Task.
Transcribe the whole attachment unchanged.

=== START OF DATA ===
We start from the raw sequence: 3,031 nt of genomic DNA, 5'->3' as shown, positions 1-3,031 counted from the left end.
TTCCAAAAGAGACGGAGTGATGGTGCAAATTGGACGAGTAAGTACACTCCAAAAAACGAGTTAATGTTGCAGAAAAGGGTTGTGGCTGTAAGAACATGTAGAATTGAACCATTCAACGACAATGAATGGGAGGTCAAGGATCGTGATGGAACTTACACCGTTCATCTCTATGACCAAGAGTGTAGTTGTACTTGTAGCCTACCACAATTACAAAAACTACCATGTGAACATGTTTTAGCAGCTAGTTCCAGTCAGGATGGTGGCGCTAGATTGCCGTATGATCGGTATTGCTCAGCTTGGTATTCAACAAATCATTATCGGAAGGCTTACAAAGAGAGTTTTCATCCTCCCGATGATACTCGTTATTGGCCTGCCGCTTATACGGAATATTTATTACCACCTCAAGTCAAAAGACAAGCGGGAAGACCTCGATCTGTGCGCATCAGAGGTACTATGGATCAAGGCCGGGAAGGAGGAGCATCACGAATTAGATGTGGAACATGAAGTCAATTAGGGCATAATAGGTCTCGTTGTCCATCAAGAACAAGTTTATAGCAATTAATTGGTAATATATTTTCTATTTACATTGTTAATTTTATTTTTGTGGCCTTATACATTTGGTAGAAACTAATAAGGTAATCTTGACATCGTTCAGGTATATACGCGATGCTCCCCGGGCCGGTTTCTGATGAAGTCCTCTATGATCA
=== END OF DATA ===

We start from the raw sequence: 3,031 nt of genomic DNA, 5'->3' as shown, positions 1-3,031 counted from the left end.
TTCCAAAAGAGACGGAGTGATGGTGCAAATTGGACGAGTAAGTACACTCCAAAAAACGAGTTAATGTTGCAGAAAAGGGTTGTGGCTGTAAGAACATGTAGAATTGAACCATTCAACGACAATGAATGGGAGGTCAAGGATCGTGATGGAACTTACACCGTTCATCTCTATGACCAAGAGTGTAGTTGTACTTGTAGCCTACCACAATTACAAAAACTACCATGTGAACATGTTTTAGCAGCTAGTTCCAGTCAGGATGGTGGCGCTAGATTGCCGTATGATCGGTATTGCTCAGCTTGGTATTCAACAAATCATTATCGGAAGGCTTACAAAGAGAGTTTTCATCCTCCCGATGATACTCGTTATTGGCCTGCCGCTTATACGGAATATTTATTACCACCTCAAGTCAAAAGACAAGCGGGAAGACCTCGATCTGTGCGCATCAGAGGTACTATGGATCAAGGCCGGGAAGGAGGAGCATCACGAATTAGATGTGGAACATGAAGTCAATTAGGGCATAATAGGTCTCGTTGTCCATCAAGAACAAGTTTATAGCAATTAATTGGTAATATATTTTCTATTTACATTGTTAATTTTATTTTTGTGGCCTTATACATTTGGTAGAAACTAATAAGGTAATCTTGACATCGTTCAGGTATATACGCGATGCTCCCCGGGCCGGTTTCTGATGAAGTCCTCTATGATCA